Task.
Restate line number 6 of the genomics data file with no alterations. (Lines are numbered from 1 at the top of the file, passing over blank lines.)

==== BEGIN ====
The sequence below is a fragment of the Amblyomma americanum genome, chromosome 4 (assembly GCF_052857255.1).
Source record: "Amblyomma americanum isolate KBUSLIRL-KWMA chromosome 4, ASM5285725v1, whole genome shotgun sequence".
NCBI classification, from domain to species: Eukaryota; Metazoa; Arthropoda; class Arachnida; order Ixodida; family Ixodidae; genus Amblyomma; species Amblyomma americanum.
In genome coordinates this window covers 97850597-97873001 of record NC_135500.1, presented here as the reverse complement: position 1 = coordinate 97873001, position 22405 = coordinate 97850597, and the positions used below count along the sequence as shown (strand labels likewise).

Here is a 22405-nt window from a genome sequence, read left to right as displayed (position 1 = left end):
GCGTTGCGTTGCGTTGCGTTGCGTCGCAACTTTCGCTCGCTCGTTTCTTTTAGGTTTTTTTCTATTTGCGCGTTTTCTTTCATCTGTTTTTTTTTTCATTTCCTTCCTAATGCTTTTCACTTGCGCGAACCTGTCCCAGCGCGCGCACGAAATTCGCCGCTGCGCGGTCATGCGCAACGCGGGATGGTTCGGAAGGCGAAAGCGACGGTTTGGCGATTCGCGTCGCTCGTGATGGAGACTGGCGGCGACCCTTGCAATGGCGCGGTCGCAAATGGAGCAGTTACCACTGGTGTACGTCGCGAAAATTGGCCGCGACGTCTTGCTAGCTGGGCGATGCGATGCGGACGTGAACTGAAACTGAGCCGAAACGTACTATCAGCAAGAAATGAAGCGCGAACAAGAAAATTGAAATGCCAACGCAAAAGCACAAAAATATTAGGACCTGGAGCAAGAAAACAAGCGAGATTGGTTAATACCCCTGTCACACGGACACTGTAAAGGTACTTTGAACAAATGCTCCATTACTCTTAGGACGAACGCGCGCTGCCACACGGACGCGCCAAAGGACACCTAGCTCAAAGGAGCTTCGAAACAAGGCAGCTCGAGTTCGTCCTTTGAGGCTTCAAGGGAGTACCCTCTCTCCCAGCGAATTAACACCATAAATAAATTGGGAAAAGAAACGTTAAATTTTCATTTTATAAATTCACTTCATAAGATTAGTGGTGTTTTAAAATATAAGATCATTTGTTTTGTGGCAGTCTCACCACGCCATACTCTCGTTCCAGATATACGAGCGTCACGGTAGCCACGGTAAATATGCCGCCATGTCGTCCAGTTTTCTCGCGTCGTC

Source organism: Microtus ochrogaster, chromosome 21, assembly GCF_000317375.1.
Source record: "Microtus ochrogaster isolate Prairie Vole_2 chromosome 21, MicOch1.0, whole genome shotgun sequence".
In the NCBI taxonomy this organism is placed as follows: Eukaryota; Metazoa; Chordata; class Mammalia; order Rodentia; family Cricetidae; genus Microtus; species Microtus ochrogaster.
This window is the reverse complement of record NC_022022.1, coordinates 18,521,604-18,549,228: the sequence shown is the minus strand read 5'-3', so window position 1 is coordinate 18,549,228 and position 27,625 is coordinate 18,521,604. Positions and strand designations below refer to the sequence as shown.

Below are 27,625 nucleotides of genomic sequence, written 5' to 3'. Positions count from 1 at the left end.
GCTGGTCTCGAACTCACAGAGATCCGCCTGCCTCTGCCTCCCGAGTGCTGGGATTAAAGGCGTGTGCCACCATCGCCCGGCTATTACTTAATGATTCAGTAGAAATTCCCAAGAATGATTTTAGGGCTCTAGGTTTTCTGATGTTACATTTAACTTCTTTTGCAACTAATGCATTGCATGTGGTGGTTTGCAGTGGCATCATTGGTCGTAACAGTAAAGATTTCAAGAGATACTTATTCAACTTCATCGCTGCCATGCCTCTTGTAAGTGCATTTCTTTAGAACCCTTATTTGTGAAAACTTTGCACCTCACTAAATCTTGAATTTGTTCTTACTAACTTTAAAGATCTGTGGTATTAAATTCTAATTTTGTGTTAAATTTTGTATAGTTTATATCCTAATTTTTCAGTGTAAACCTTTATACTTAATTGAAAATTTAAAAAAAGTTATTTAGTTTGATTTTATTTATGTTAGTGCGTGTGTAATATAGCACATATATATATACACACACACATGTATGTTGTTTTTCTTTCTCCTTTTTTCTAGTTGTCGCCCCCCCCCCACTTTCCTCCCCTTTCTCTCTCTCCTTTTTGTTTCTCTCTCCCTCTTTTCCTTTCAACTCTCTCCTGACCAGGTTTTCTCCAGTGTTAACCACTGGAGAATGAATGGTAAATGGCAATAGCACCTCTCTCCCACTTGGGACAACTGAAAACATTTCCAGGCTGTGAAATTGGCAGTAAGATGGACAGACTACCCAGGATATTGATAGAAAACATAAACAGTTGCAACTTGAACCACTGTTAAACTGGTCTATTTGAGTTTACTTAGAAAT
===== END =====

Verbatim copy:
GCGTTGCGTTGCGTTGCGTTGCGTCGCAACTTTCGCTCGCTCGTTTCTTTTAGGTTTTTTTCTATTTGCGCGTTTTCTTTCATCTGTTTTTTTTTTCATTTCCTTCCTAATGCTTTTCACTTGCGCGAACCTGTCCCAGCGCGCGCACGAAATTCGCCGCTGCGCGGTCATGCGCAACGCGGGATGGTTCGGAAGGCGAAAGCGACGGTTTGGCGATTCGCGTCGCTCGTGATGGAGACTGGCGGCGACCCTTGCAATGGCGCGGTCGCAAATGGAGCAGTTACCACTGGTGTACGTCGCGAAAATTGGCCGCGACGTCTTGCTAGCTGGGCGATGCGATGCGGACGTGAACTGAAACTGAGCCGAAACGTACTATCAGCAAGAAATGAAGCGCGAACAAGAAAATTGAAATGCCAACGCAAAAGCACAAAAATATTAGGACCTGGAGCAAGAAAACAAGCGAGATTGGTTAATACCCCTGTCACACGGACACTGTAAAGGTACTTTGAACAAATGCTCCATTACTCTTAGGACGAACGCGCGCTGCCACACGGACGCGCCAAAGGACACCTAGCTCAAAGGAGCTTCGAAACAAGGCAGCTCGAGTTCGTCCTTTGAGGCTTCAAGGGAGTACCCTCTCTCCCAGCGAATTAACACCATAAATAAATTGGGAAAAGAAACGTTAAATTTTCATTTTATAAATTCACTTCATAAGATTAGTGGTGTTTTAAAATATAAGATCATTTGTTTTGTGGCAGTCTCACCACGCCATACTCTCGTTCCAGATATACGAGCGTCACGGTAGCCACGGTAAATATGCCGCCATGTCGTCCAGTTTTCTCGCGTCGTC